MR determined brain metabolic pattern in patients with brain metastases and adolescents with low birth weight
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The clinical applications of MRS have become a supplement to MR imaging (MRI) for diagnosis and treatment monitoring of several pathologies. In this thesis MR spectroscopy (MRS) has been used to assess brain metastases in adult cancer patients and cerebral metabolites in frontal lobe of adolescents. Children born with very low birth weight are at risk of later neurodevelopment problems. Adolescents with different birth weight were examined using MRI and MRS and multivariate analyses for assessing differences in cerebral metabolites. The results from the multivariate analyses were consistent with observations in earlier published MRI findings, motor skills, psychiatric symptoms and disorders detected in the same participants. The classification of the adolescents was based on metabolic pattern differences which were only explored by the multivariate analyses. When the spectral information shows small or complex differences the interpretations become a challenge. In three of the four papers in this thesis, multivariate analyses were used as a tool to interpret the spectral information. Brain metastasis is the dominating type of brain tumors which represent an oncologic challenge. The incidence of brain metastases is probably increasing due to improved treatment strategy of patient with primary cancer, prolonging their survival and brain metastases get time to develop. In some cases patients have an unknown primary cancer or several primary cancers. If MRS could provide metabolic information about brain metastases especially in differentiating it from the primary cancer, it might be a supplement to the conventional diagnostics and could help to optimize the cancer treatment. In the two last papers in vivo and ex vivo MRS of brain metastases were obtained before treatment and the spectra were analysed by using both principal component analysis and regression analysis. The spectra were classified according to primary cancer and clinical outcome five months after start of treatment. The results showed a significant correlation of spectral findings and clinical outcome of brain metastases patients. From the MR theory, signal-to-noise ratio and resolution in MR spectra should increase by a factor of two with double the magnetic field strength. Different studies using in vivo MRS have shown that the situation varies. In Paper II the effect of increased magnetic field from 1.5T to 3T was investigated in spectra obtained in patients with brain metastases. The comparisons of spectral improvements in SNR and spectral resolution were made by ratio calculations. The gain was smaller than expected probably caused by various definitions of effective volume size at different clinical scanners. In conclusion, in vivo and ex vivo MR spectroscopy can determine metabolic pattern on clinically highly relevant questions.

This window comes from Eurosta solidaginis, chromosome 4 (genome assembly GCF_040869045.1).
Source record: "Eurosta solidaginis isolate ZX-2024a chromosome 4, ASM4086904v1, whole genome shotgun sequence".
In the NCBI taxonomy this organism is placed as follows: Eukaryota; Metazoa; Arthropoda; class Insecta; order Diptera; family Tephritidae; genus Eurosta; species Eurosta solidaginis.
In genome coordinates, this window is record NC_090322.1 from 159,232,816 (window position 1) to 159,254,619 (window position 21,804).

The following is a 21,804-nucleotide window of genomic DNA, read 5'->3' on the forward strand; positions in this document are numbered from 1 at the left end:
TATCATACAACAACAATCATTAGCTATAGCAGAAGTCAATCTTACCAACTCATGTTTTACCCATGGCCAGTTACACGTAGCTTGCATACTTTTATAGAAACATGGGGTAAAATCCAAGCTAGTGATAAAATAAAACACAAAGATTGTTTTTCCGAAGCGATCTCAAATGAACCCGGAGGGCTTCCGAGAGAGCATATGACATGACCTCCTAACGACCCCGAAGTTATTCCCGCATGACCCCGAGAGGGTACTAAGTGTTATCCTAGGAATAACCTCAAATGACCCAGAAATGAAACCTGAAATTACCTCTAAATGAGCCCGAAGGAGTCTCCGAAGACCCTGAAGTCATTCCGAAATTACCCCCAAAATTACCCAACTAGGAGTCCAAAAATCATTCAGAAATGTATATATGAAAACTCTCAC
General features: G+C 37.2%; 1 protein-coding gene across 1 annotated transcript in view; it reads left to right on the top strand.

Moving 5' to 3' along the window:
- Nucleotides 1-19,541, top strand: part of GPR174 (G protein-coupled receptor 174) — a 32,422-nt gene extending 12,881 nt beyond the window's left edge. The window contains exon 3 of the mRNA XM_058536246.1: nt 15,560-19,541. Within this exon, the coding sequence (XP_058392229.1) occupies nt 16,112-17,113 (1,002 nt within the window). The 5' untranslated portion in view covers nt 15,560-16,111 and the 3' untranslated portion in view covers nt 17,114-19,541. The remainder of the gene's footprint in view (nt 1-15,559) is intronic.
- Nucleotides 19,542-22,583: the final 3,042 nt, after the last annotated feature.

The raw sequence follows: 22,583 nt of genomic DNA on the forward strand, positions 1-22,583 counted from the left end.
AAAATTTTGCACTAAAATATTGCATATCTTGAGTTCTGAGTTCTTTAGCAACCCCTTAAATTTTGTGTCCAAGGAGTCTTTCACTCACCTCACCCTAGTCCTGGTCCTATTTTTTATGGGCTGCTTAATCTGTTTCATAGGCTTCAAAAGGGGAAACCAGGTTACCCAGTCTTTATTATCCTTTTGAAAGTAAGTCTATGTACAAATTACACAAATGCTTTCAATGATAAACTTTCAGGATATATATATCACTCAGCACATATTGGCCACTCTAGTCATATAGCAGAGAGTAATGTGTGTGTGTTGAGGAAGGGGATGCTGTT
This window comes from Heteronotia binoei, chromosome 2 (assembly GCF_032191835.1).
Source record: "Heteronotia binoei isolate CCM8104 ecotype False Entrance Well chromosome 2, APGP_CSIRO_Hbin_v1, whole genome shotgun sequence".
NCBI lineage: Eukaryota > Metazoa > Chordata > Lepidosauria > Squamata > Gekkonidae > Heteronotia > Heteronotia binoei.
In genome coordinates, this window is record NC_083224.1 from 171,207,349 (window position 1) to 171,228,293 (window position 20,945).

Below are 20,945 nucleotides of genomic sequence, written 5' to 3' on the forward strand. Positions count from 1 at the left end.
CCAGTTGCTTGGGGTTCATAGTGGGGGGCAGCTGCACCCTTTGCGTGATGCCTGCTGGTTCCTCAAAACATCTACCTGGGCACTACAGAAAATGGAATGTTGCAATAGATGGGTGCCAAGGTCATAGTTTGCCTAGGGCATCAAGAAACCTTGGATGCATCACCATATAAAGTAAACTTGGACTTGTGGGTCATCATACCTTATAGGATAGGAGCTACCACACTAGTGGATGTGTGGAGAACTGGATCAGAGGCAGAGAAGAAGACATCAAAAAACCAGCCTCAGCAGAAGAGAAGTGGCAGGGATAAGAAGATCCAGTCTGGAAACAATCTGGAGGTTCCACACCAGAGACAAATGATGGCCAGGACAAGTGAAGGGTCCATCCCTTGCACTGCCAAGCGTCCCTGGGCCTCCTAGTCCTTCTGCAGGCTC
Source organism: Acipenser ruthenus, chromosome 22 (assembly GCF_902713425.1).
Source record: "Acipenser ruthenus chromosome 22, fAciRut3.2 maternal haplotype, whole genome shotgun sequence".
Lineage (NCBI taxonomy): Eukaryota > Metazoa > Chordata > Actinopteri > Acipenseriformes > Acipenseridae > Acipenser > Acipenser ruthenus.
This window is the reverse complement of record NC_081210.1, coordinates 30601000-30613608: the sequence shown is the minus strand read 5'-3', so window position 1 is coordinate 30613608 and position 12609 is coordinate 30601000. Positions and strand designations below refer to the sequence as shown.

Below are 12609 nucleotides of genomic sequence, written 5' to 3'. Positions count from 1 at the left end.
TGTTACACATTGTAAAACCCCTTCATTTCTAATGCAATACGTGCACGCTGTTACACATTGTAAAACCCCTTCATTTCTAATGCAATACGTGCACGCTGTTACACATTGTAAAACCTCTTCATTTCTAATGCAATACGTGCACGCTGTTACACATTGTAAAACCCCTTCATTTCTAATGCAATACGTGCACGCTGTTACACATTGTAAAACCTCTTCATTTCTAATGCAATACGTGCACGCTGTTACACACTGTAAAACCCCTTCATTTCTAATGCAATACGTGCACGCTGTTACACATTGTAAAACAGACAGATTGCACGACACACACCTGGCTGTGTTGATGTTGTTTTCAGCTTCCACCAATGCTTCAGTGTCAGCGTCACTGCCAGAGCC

Består avBathen, Tone F; Sjøbakk, Torill Eidhammer; Skranes, Jon; Brubakk, Ann-Mari; Vik, Torstein; Martinussen, Marit; Myhr, Gunnar E; Gribbestad, Ingrid S; Axelson, David. Cerebral metabolite differences in adolescents with low birth weight: assessment with in vivo proton MR spectroscopy. Pediatr Radiol. 36: 802-809, 2006.
Sjøbakk, Torill Eidhammer; Lundgren, Steinar; Kristoffersen, A; Singstad, T; Svartaunet, A.J; Sonnewald, Ursula; Gribbestad, Ingrid S. Clinical 1H Magnetic Resonance Spectroscopy of Brain Metastases at 1.5T and 3T. Acta Radiologica. 47(5): 501-508, 2006.
Sjøbakk, Torill Eidhammer; Johansen, Roar; Bathen, Tone F; Sonnewald, Ursula; Juul, Roar; Torp, Sverre H; Lundgren, Steinar; Gribbestad, Ingrid S. Characterization of Brain Metastases using HR MAS MR Spectroscopy.. NMR in Biomedicine, 2007.